I’m known for being a productivity freak, so this post caters to that niche of mine.
Sleep is a vital part of our lives, and studies suggest that we spend one third of our lives sleeping.
So a good night sleep is not to be taken lightly.
A fair warning: This post isn’t based on a doctor’s advice, I’m not a doctor and this shouldn’t be treated as medical advice, if you have troubles sleeping please consult a real doctor!
For this post, I’m going to talk about sleep cycles and how understanding them can improve the quality of your sleep, and a great tool to help you harness the power of sleep cycles (and tools to avoid).
What are sleep cycles?
Sleeping isn’t a single phase, it’s divided to several stages that repeat themselves in cycles, the stages are: lights sleep, deep sleep and dream state.
According to this scientific finding if you wake up right during light sleep you would feel that you had enough sleep, waking up in the middle however causes headaches and discomfort.
|Image credit: Wikipedia|
Knowing that a sleep cycle takes about 90 minutes, you can easily predict your sleeping pattern and set an alarm accordingly, but that can be troublesome after a while.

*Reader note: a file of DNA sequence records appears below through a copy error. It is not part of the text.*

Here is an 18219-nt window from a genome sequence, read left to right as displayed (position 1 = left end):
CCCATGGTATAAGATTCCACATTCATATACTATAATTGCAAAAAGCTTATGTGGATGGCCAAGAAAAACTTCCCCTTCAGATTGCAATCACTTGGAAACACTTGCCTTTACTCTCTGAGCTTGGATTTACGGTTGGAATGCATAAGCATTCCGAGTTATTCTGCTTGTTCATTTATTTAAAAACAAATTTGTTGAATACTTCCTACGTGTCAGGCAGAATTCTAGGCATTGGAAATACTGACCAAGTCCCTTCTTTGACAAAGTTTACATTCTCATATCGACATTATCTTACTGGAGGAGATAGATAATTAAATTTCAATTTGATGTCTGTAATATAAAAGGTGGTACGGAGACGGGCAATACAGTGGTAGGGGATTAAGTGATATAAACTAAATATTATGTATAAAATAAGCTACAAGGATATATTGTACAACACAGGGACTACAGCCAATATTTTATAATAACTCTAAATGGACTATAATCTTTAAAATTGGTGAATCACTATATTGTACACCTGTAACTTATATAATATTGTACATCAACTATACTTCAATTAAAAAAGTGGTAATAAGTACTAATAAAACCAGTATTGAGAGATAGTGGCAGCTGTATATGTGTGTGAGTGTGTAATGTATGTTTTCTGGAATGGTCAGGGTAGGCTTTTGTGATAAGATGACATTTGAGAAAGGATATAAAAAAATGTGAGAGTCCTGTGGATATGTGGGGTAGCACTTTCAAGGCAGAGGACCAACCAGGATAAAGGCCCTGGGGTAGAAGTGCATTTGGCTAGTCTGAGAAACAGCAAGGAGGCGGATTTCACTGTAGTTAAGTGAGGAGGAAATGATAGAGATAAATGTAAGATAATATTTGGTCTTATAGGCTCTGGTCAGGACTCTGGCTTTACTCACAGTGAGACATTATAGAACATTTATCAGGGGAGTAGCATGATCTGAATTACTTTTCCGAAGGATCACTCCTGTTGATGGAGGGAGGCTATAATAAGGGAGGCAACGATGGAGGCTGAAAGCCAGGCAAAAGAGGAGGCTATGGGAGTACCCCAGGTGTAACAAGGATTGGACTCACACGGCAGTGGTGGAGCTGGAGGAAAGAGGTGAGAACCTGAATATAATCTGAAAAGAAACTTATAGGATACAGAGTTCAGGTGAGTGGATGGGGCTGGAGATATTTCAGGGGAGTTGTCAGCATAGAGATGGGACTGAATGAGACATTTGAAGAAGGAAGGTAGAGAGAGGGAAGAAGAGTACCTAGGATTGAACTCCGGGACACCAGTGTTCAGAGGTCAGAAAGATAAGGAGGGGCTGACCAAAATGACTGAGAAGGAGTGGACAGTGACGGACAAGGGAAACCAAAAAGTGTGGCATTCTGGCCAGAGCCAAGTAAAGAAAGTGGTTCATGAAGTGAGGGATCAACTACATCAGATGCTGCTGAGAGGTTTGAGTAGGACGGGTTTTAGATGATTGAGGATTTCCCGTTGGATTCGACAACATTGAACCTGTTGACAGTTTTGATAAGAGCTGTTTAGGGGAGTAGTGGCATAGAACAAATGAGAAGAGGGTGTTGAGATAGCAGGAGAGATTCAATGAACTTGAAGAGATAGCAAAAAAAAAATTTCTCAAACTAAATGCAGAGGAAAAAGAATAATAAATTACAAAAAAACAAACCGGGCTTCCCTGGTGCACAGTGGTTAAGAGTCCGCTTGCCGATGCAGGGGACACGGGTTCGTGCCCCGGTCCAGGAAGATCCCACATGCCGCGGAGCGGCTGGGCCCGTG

Here is where the apps come to play!
There are several applications out there for Android (I don’t know about iOS) that can help you with determining the perfect time to wake up.
Apps to avoid
Apps like sleep bot “monitor” your sleep by recording your noise to determine the best time to wake you up, and that is a big no – no in my book!
Somewhere in the middle
The app I use
ZzZ sleepy timer is a perfect balance between minimalist needs and functionality, it has a very simple user interface and comes with very limited permissions, making it perfect for people with privacy concerns, it is also ad free till the time of this writing.
You can use it to set an alarm for waking up later, or tell it when you want to sleep. And it will calculate the upcoming sleeping cycles and determine the ideal one to wake up upon.
If you doubt the importance of a good nights sleep, then try being woke up in the middle of the night or when napping in the afternoon (hurts like a Wednesday, doesn’t it?).
I remember when I worked for Schlumberger that I took a course called fatigue management, one of the important topics in that course was sleep and how to improve the quality of ones sleep. Apparently my manger and “mentor” didn’t hear of this course or ignore it on purpose..
How is your sleep dear reader? Do you use any applications to help you sleep at night? If so, what are they?
Let me know what you this in the comments section below, and I hope that you find this post useful.